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Torrance Memorial Achieves Honors For Its Quality Care

Torrance Memorial Achieves Honors For Its Quality Care

In addition to Torrance Memorial Medical Center's recent certification in Inpatient Diabetes, the medical center has been honored for stroke and heart failure care. The American Heart Association/American Stroke Association has bestowed the Get With The Guidelines-Stroke Silver Plus Achievement Award, recognizing the hospital's commitment and success in implementing excellent care for stroke patients, according to evidence-based guidelines.

At the same time, the hospital received the Guidelines Gold Plus Quality Award, which signifies that it has reached an aggressive goal of treating heart failure patients with 85% compliance for at least 24 months to core standard levels of care, as outlined by the American Heart Association/American College of Cardiology secondary prevention guidelines for heart failure patients.

Torrance Memorial achieved an 85% or higher adherence to all Get With The Guidelines-Stroke performance achievement indicators for 12 consecutive months and achieved 75% or higher compliance with six of the 10 Get With The Guidelines-Stroke quality measures (reporting initiatives to measure quality of care).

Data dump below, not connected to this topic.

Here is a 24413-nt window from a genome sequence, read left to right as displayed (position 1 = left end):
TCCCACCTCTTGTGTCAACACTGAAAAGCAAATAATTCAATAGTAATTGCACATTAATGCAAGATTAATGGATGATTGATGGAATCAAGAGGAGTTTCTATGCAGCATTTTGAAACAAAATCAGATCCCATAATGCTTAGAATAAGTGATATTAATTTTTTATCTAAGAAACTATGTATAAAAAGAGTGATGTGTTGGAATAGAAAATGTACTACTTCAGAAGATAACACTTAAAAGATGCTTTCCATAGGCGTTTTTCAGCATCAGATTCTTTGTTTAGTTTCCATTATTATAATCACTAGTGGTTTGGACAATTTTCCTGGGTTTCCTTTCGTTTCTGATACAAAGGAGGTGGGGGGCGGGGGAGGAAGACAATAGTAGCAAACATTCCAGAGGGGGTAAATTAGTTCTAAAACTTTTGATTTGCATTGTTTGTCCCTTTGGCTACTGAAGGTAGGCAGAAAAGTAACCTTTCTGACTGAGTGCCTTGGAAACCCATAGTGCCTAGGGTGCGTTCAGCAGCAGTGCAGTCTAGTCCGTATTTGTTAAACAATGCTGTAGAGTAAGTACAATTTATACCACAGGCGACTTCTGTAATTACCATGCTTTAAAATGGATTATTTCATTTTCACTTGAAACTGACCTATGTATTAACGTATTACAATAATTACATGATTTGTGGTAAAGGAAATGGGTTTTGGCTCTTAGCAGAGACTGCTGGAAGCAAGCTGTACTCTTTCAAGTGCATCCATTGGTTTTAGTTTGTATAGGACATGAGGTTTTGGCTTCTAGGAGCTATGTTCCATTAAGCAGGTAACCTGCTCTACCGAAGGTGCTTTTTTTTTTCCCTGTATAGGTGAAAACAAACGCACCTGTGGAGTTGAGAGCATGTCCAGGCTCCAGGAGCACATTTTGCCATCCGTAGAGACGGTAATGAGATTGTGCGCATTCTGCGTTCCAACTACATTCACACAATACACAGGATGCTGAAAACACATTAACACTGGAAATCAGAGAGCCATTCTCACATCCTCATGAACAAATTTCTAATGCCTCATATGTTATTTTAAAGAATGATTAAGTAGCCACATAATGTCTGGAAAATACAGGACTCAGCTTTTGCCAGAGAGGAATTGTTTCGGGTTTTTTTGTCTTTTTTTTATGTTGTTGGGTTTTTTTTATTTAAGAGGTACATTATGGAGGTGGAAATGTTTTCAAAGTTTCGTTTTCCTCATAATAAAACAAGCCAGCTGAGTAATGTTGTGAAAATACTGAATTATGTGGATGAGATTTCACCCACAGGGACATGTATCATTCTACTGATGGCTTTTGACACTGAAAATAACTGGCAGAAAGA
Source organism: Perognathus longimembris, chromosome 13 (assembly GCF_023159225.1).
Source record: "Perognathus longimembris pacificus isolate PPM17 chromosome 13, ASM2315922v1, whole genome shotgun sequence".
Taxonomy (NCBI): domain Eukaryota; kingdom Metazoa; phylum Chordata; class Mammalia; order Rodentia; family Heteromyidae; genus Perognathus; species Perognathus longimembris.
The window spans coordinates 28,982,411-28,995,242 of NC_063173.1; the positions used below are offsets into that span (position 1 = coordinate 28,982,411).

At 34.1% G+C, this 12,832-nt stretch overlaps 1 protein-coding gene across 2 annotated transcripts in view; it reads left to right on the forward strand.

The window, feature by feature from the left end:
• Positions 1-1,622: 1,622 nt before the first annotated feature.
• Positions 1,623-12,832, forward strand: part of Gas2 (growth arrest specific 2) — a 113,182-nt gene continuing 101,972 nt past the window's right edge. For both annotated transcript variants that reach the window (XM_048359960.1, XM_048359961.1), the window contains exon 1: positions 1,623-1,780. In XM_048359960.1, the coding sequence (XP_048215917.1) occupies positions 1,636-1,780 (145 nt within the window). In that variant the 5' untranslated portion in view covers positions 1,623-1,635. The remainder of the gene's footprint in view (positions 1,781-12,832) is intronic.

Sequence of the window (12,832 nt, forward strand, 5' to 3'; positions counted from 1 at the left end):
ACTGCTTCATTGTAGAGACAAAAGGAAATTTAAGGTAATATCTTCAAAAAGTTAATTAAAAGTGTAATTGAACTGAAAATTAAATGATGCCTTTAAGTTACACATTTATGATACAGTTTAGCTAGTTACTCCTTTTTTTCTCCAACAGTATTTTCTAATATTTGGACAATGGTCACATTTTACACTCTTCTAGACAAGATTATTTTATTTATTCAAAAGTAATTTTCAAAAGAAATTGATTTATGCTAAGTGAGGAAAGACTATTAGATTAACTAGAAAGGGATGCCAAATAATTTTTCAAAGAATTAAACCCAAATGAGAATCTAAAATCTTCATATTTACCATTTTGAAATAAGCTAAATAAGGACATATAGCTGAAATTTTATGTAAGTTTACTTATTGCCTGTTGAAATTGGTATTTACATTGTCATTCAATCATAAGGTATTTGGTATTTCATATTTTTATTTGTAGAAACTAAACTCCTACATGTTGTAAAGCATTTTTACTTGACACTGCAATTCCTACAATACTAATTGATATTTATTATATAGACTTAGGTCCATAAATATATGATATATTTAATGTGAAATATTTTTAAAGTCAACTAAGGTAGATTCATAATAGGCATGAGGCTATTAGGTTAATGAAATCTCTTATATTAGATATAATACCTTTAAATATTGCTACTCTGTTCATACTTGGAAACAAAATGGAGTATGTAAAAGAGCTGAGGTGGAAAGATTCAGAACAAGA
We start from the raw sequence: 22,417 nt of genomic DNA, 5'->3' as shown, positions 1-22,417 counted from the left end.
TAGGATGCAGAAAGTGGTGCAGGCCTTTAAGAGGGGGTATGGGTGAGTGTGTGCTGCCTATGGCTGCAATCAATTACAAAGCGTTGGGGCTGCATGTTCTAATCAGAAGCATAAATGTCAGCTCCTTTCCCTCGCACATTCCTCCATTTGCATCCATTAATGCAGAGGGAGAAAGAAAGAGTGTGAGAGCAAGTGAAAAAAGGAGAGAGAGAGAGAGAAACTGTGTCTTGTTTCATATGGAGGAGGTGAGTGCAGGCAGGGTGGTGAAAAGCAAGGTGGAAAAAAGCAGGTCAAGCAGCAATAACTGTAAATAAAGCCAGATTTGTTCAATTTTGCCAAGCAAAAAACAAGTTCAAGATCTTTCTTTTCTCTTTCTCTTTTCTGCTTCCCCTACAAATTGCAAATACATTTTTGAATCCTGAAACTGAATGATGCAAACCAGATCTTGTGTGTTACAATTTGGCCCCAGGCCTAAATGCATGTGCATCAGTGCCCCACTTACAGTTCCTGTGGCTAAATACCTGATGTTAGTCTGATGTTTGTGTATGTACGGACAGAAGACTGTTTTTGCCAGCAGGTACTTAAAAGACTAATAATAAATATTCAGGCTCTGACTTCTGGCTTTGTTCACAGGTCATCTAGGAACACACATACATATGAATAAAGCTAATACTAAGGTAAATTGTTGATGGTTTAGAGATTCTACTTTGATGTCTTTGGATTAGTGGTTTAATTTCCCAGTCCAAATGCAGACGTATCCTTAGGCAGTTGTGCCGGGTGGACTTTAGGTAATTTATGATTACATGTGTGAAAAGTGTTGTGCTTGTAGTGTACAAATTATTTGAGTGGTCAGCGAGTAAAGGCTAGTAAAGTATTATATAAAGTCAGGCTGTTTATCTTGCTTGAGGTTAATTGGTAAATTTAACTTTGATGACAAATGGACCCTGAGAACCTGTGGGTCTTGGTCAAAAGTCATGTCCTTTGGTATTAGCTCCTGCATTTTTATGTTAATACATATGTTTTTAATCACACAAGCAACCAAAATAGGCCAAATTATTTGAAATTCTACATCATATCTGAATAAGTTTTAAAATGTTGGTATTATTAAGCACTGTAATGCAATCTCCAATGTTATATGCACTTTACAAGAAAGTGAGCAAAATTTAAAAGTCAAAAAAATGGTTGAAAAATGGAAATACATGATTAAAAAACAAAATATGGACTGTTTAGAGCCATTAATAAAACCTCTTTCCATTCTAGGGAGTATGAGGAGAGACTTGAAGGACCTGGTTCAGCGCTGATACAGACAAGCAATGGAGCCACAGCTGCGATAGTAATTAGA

Under Get With The Guidelines-Heart Failure, heart failure patients are started on aggressive risk reduction therapies such as cholesterol-lowering drugs, beta-blockers, ACE inhibitors, aspirin, diuretics and anticoagulants while in the hospital. They also receive alcohol/drug use and thyroid management counseling as well as referrals for cardiac rehabilitation before being discharged.

In addition, Torrance Memorial has also been recognized as a recipient of the Target: Stroke Honor Roll for improving stroke care. Over the past quarter, at least 50% of eligible ischemic stroke patients have received IV rt-PA within 60 minutes of arriving at the hospital (known as "door-to-needle" time).


According to the American Heart Association/American Stroke Association, stroke is the third leading cause of death in the United States and a leading cause of serious, long-term disability. In addition, about 5.7 million people suffer from heart failure and more than 277,000 people will die of heart failure.

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